1The test panel consists of three test judges of these levels or higher, appointed in single/pairs or dance for MIF or in single/pairs for FS. 2The test panel consists of three dance test judges of these levels or higher. 3A single bronze or higher test judge, appointed in single/pairs or dance for MIF or in single/pairs for FS, may also judge this level. 4A single silver or higher test judge, appointed in single/pairs or dance for MIF or in single/pairs for FS, may also judge this level. 5A single silver or higher dance test judge may also judge this level. Adult track levels[edit]

Moves in the field Free skate Pairs MIF, FS, Pairs Panel1 Free dance Free dance Panel2

Adult Pre-Bronze Adult Pre-Bronze

Bronze3 Adult Pre-Bronze Bronze4

Adult Bronze Adult Bronze Adult Bronze Bronze5 Adult Bronze Bronze4

Adult Silver Adult Silver Adult Silver Bronze Adult Silver Bronze

Adult Gold Adult Gold Adult Gold Silver Adult Gold Silver

1The test panel consists of three test judges of these levels or higher, appointed in single/pairs or dance for MIF or in single/pairs for FS. 2The test panel consists of three dance test judges of these levels or higher. 3A single bronze or higher test judge, appointed in single/pairs or dance for MIF or in single/pairs for FS, may also judge this level. 4A single silver or higher dance test judge may also judge this level. 5A single silver or higher test judge, appointed in single/pairs or dance for MIF or in single/pairs for FS, may also judge this level. Pattern dance[edit] The Compulsory dance
Compulsory dance
was renamed pattern dance.[PatDncFN 1][PatDncFN 2] Each level of pattern dance, with the exception of international, consists of three or four individual dances. Preliminary skaters must pass the Dutch Waltz, Canasta Tango, and Rhythm Blues,[44] while gold-level skaters must pass the Viennese Waltz, Westminster Waltz, Quickstep, and Argentine Tango.[45] There are currently ten dances at the international level.[46]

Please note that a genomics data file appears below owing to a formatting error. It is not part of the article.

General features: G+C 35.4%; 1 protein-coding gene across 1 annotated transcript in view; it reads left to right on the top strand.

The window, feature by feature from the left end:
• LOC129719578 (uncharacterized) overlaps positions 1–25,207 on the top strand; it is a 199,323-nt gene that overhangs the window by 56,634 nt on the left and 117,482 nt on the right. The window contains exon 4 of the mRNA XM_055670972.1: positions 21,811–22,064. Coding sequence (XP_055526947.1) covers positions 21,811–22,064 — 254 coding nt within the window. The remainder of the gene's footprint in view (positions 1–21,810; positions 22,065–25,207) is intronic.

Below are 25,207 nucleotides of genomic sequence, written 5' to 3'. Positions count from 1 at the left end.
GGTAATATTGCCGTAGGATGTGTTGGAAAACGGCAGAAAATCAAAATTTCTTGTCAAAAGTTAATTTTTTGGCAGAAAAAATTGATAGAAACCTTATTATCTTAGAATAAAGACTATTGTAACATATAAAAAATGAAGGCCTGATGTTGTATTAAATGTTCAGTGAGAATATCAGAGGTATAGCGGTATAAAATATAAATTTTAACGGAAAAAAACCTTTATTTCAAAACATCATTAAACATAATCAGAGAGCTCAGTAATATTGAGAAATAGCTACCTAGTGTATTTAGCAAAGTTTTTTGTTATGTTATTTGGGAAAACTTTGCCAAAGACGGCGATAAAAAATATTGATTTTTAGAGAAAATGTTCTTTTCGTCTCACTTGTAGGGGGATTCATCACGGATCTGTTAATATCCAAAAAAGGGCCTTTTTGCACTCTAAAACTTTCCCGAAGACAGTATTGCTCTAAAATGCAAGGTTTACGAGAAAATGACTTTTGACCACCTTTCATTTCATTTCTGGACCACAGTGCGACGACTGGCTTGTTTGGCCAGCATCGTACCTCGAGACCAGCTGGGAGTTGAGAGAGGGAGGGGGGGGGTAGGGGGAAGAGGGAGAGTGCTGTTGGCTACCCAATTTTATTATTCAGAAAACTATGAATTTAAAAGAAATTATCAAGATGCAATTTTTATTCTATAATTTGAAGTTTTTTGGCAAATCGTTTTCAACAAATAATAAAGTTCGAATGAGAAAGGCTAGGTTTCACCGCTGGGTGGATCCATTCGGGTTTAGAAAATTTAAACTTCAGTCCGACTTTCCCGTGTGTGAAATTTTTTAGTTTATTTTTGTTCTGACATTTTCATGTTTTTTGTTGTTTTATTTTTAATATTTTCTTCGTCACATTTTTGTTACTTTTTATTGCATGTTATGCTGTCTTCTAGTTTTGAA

Level Panel ex. Solo1 Panel Solo2

Preliminary, Solo Preliminary Bronze3 Bronze

Pre-Bronze, (Standard, Adult, Masters and Solo) Bronze4 Bronze

Bronze (Standard, Adult, Masters and Solo) Bronze Bronze

Pre-Silver (Standard, Adult, Masters and Solo) Bronze Bronze

Silver (Standard, Adult, Masters and Solo) Silver Silver

Pre-Gold (Standard, Adult, Masters and Solo) Silver Silver

Gold (Standard, Adult, Masters and Solo) Gold Gold

International (Standard, Adult and Masters) Gold

1The test panel consists of three dance test judges of these levels or higher. 2The test panel consists of one or three dance test judges of these levels or higher. 3A single bronze or higher dance test judge may also judge this level. 4A single silver or higher dance test judge may also judge this level. Synchronized skating[edit]

Synchronized skating
Synchronized skating
team the Haydenettes
Haydenettes
in 2006.

Synchronized skating
Synchronized skating
teams are not required to pass any tests as a whole. Each individual team member must have passed the appropriate moves-in-the-field test.[47]

Team Individual

Senior Novice

Junior Intermediate

Novice Juvenile

Intermediate Pre-Juvenile

Juvenile Preliminary

Preliminary (none)

Collegiate Juvenile

Adult Adult Bronze1

Masters (none)

Pre-Juvenile (none)

Open Juvenile Pre-Preliminary

Open Adult (none)

Open Collegiate (none)

1Preliminary moves in the field, dance, or figure is also acceptable. Qualifying and international competitions[edit]

The senior ladies podium at the 2008 U.S. Championships. Gold: Mirai Nagasu; Silver: Rachael Flatt; Bronze: Ashley Wagner; Pewter: Caroline Zhang.

Every year, U.S. Figure Skating
U.S. Figure Skating
sanctions numerous non-qualifying competitions, shows, and carnivals.[48] In addition, it annually sanctions qualifying regional and sectional competitions,[49] in various disciplines, that lead up to championship competitions. The Association also selects those athletes and officials that represent the United States
United States
at international competitions. Regional competitions[edit] The following regional competitions are held in singles skating:[50]

Singles

New England Regional Figure Skating Championships

North Atlantic Regional Figure Skating Championships

South Atlantic Regional Figure Skating Championships